Led by saxophonist Jay Beckenstein and keyboardist Tom Schuman, Spyro Gyra has been one of the most influential groups in the jazz-fusion and world music scenes since the band’s inception in the 1980s. Spyro Gyra was also a launching pad for names like trumpeter Chris Botti (who played with them in the 1990s), percussionist Cyro Baptista and vocalist Bonny B. On their latest release “The Rhinebeck Sessions,” the group distances themselves from their recent smooth jazz direction to reach back into their funk/fusion roots, embracing straight-ahead numbers that showcase the group’s individuality. Read the rest of this entry »
Per Jethro Tull’s Ian Anderson, some are too old to rock ‘n’ roll, but too young to die. At seventy-one, Paul McCartney seems to defy the odds by relentlessly touring and consistently releasing new music. On his aptly titled “New,” he briefly looks into the past but has his eyes firmly locked on the future by working with young producers like Giles Martin (son of George Martin) and Mark Ronson, who all collaborated to give McCartney a more contemporary sound.
The disc opens with “Save Us,” a track reminiscent of Queen guitarist Brian May’s solo work via its multi-tracked vocals and layered guitars. The title track (also the lead single) has a retro seventies feel thanks to its prominent use of synthesizers, its vocal structure, and its general mood. The song has an immediately captivating groove, especially the harmonies at the end of each verse. Read the rest of this entry »
Considerably less radical than hard psych bands of the sixties, less conceptual than the Dead and not as bookish as the Beatles, the Zombies appreciated a bit of Stateside appreciation, despite relative uncaring at home in the UK. The few singles making it into the charts—everyone’s heard “Time of the Season”—weren’t enough to keep the band from breaking up by 1968 and issuing its farewell recording, “Odessey and Oracle.” Before bidding the music biz goodbye for a few decades, the Zombies, led by singer Colin Blunstone and keyboardist Rod Argent, distinguished themselves from Brit beat bands by smoothing out the bluesy edges of their compositions, which frequently featured reasonably complex keyboard lines and solos—at least when compared to the Pretty Things’ early thuggery. Read the rest of this entry »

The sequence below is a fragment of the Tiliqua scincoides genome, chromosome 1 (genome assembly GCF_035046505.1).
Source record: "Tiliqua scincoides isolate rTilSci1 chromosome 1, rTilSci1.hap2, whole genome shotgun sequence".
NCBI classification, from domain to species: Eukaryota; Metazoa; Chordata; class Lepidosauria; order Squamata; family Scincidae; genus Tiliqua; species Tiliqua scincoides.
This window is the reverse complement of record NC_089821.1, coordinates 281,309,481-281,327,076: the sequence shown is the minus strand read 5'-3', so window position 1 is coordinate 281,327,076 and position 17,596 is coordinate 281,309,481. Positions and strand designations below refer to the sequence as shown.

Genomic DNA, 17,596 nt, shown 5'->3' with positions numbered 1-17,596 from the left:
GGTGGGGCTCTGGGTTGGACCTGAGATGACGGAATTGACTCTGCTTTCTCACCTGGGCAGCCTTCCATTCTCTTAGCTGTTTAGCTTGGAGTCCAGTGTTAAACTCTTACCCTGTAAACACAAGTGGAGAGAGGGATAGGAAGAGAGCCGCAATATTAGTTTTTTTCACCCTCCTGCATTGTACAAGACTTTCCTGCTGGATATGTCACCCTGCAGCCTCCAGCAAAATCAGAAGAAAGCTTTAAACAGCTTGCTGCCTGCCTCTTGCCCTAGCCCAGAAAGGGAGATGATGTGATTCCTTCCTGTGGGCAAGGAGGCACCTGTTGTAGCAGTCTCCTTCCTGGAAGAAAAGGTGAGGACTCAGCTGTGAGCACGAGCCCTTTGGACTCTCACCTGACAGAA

Like San Francisco’s City Lights Bookstore, the Jazz Record Mart has survived for fifty-five years not only by selling art, but by becoming an integral part of the social, artistic and inspirational fixture that supports the creation of it.
Today, the store at 27 East Illinois features a selection of more than 15,000 jazz, blues, folk, big band and world music CDs. It also contains another 15,000 records, cassettes and DVDs. Jazz fans regularly arrive from as far away as Japan, the Ukraine, France and England, coming to look through the aisles of bins denoted by an uncorporate array of white plastic sheets featuring the artists’ names scribbled in magic marker, selling for as little as ninety-nine cents.
But the Jazz Record Mart did not gain its worldwide reputation by simply selling records. During its heyday, the JRM’s bulletin board and aisles served as a more socially interactive precursor to Craigslist: The store was a place where musicians found gigs, bandmates, business contacts and even a place to stay. Sixties rock icon Mike Bloomfield, harmonica legend Charlie Musselwhite, Alligator Records’ founder Bruce Iglauer, and dozens of other musicians, writers and critics all worked behind the store’s counter. Read the rest of this entry »
I went to high school in the mid-nineties, during the heyday of Nirvana, The Smashing Pumpkins and Pearl Jam—and I didn’t care. My interests were much, much less cool: The Beatles, The Stones, The Doors and Tom Petty. So, yes, while my classmates were rocking out to The Beastie Boys, Flaming Lips and Green Day at Lollapalooza ’94, I was watching the reformed Lynyrd Skynyrd knock out a killer sixteen-minute rendition of “Free Bird” at the old Rosemont Horizon.
I grew up just blocks away from the old Reckless Records on Broadway and, as much as the preferred narrative here would be how I was introduced to a nascent indie culture by proto-hipster record-store clerks spinning “Wowee Zowee” and “Bee Thousand,” I was probably ignoring all that playing in the background with “Steve Miller Band’s Greatest Hits” on my Discman while rifling through their CDs looking for a used copy of The Beatles’ “Anthology 1.” Read the rest of this entry »
In Soviet Russia it was hard to put your hands on any decent vinyl records, so you pretty much bought anything you could get, be it folk songs, classical concerts or speeches of our revered leaders recorded at some party session.
When Indira Gandhi was prime minister of India in the 1980s, our countries became friends and Bollywood movies gained tremendous popularity. Soundtracks to them were some of the most desirable vinyl recordings around. My mom, who worked at a radio station at the time, managed to get quite a collection. As a result, I spent a big chunk of my childhood wrapping myself in a blanket and dancing around our apartment, doing the moves of what I thought were Indian dances and listening to the sentimental lyrics sung by Bappi Lahiri and Mahendra Kapoor. Read the rest of this entry »